2. Impact of Cost Sharing on the University's F & A Rate: Cost sharing has a negative impact on the university's facilities and administrative cost rate. The total amount of cost sharing is incorporated into the formula used in the negotiation of future F & A rate. By having a lowered F & A rate, this may also impact the amount of F & A returned from the campus to the colleges/departments/principal investigators.

Recording and Documenting Cost Sharing [top]

  1. Documentation for cost sharing begins at the proposal stage and ends with the closeout of the project.

  2. Pre-award:

    1. When a proposal is submitted for review by the campus pre-award office, all mandatory and voluntary committed cost-sharing information will be included in the budget narrative as well as the budget, if applicable. The proposal is certified by the principal investigator and approved by the department head to note that cost-sharing resources are committed and available. Cost sharing should be approved by the appropriate CBO or his/her designee.

    2. The campus pre-award office will review the budget to ensure compliance with the OMB Uniform Guidance.

    3. When a project is awarded with an amount different from the proposed budget, adjustments must be made to the budget and cost-share amount and may require recertification or approval

  3. Post-award:

    1. Upon receipt of either a fully executed award or REQUEST FOR ADVANCE WBS ELEMENT (ADVANCED ACCOUNT REQUEST) FORM, the campus business office will establish the project and WBS element(s) depending on the cost-sharing requirements. All UT cost-sharing expenditures (mandatory and voluntary committed) must be recorded on the project WBS element(s) or its related match cost center. Listed below are the approved methods:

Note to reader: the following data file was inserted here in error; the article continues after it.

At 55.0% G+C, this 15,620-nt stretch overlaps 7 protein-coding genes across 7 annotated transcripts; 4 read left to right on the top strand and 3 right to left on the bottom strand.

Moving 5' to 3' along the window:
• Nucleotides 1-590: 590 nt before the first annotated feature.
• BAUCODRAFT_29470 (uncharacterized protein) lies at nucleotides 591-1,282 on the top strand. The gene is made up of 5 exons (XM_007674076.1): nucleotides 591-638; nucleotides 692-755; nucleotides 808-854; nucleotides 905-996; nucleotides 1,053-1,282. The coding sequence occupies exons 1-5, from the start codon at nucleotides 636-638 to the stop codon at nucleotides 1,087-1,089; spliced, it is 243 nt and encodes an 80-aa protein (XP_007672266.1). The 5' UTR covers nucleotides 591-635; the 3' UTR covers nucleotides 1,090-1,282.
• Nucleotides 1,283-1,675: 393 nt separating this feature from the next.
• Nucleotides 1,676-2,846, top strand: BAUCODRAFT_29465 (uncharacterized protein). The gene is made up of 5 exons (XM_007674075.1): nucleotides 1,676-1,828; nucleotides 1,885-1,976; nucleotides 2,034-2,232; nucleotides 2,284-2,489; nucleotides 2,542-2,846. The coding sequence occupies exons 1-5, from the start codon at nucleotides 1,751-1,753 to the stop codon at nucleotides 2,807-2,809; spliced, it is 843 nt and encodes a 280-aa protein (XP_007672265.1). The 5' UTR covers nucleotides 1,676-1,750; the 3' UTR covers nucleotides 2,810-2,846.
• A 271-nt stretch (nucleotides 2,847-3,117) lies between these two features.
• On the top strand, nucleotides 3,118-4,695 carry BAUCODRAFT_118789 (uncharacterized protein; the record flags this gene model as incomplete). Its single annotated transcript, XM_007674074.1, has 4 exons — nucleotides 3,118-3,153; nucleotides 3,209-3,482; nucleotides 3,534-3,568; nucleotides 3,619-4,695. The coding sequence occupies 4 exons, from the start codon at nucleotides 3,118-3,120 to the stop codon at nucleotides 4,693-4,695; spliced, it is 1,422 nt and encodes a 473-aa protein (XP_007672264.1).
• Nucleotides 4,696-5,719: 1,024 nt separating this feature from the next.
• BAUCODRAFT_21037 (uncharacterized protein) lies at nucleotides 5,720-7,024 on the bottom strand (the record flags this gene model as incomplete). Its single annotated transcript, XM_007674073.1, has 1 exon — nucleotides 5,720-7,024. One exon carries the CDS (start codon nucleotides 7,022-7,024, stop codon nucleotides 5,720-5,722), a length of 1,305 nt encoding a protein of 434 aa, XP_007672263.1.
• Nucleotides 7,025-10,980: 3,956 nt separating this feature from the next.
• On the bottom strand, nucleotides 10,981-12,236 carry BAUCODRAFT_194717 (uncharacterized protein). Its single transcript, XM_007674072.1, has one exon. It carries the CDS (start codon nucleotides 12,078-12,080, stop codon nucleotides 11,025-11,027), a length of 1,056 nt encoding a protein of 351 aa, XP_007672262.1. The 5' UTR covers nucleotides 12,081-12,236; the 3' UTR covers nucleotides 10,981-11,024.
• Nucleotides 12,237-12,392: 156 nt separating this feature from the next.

1. Single WBS element. Under this method, all project expenditures (including cost-sharing expenditures) are posted to one WBS element. Cost sharing will be recorded via a settlement rule or manually to the appropriate cost center or in rare cases, a gift fund. Typically, this method will be used to record unrecovered F & A costs.

      2. Companion WBS element. Under this method, more than one WBS element will be created for the project. One WBS element will be used to record sponsor-related expenditures while a second WBS element will be used to capture cost-sharing expenditures. At the end of each period, the costs on the cost sharing WBS element will be settled to an appropriate cost center or gift fund.

      3. Other. A method to be determined and approved by the campus business office to document cost sharing when methods i. and ii. are simply not possible. This option will be used very sparingly and in only special circumstances.